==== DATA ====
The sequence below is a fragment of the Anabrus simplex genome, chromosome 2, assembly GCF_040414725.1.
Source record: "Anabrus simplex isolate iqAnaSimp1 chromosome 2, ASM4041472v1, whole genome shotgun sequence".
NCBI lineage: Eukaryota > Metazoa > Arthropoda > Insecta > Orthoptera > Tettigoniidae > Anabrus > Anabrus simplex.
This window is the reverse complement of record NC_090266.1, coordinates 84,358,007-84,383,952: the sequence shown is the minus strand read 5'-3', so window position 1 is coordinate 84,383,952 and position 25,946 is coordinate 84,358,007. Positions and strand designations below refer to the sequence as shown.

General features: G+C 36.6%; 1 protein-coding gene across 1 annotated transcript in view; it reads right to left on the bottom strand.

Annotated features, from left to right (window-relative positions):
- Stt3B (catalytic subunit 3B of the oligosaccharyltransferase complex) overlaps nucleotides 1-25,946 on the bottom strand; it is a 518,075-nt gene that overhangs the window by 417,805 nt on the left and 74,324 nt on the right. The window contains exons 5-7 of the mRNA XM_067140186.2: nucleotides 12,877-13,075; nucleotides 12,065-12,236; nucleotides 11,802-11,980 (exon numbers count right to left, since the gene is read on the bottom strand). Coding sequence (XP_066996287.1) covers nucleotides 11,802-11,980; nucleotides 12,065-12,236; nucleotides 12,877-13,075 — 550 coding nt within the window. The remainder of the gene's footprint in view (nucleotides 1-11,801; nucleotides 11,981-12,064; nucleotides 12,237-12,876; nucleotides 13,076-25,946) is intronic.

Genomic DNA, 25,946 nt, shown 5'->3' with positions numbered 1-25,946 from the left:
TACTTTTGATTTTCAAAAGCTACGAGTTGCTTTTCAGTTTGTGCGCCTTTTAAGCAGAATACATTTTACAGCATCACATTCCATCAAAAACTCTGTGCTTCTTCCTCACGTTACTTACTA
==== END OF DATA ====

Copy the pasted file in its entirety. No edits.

The sequence below is a fragment of the Anabrus simplex genome, chromosome 2, assembly GCF_040414725.1.
Source record: "Anabrus simplex isolate iqAnaSimp1 chromosome 2, ASM4041472v1, whole genome shotgun sequence".
NCBI lineage: Eukaryota > Metazoa > Arthropoda > Insecta > Orthoptera > Tettigoniidae > Anabrus > Anabrus simplex.
This window is the reverse complement of record NC_090266.1, coordinates 84,358,007-84,383,952: the sequence shown is the minus strand read 5'-3', so window position 1 is coordinate 84,383,952 and position 25,946 is coordinate 84,358,007. Positions and strand designations below refer to the sequence as shown.

General features: G+C 36.6%; 1 protein-coding gene across 1 annotated transcript in view; it reads right to left on the bottom strand.

Annotated features, from left to right (window-relative positions):
- Stt3B (catalytic subunit 3B of the oligosaccharyltransferase complex) overlaps nucleotides 1-25,946 on the bottom strand; it is a 518,075-nt gene that overhangs the window by 417,805 nt on the left and 74,324 nt on the right. The window contains exons 5-7 of the mRNA XM_067140186.2: nucleotides 12,877-13,075; nucleotides 12,065-12,236; nucleotides 11,802-11,980 (exon numbers count right to left, since the gene is read on the bottom strand). Coding sequence (XP_066996287.1) covers nucleotides 11,802-11,980; nucleotides 12,065-12,236; nucleotides 12,877-13,075 — 550 coding nt within the window. The remainder of the gene's footprint in view (nucleotides 1-11,801; nucleotides 11,981-12,064; nucleotides 12,237-12,876; nucleotides 13,076-25,946) is intronic.

Genomic DNA, 25,946 nt, shown 5'->3' with positions numbered 1-25,946 from the left:
TACTTTTGATTTTCAAAAGCTACGAGTTGCTTTTCAGTTTGTGCGCCTTTTAAGCAGAATACATTTTACAGCATCACATTCCATCAAAAACTCTGTGCTTCTTCCTCACGTTACTTACTA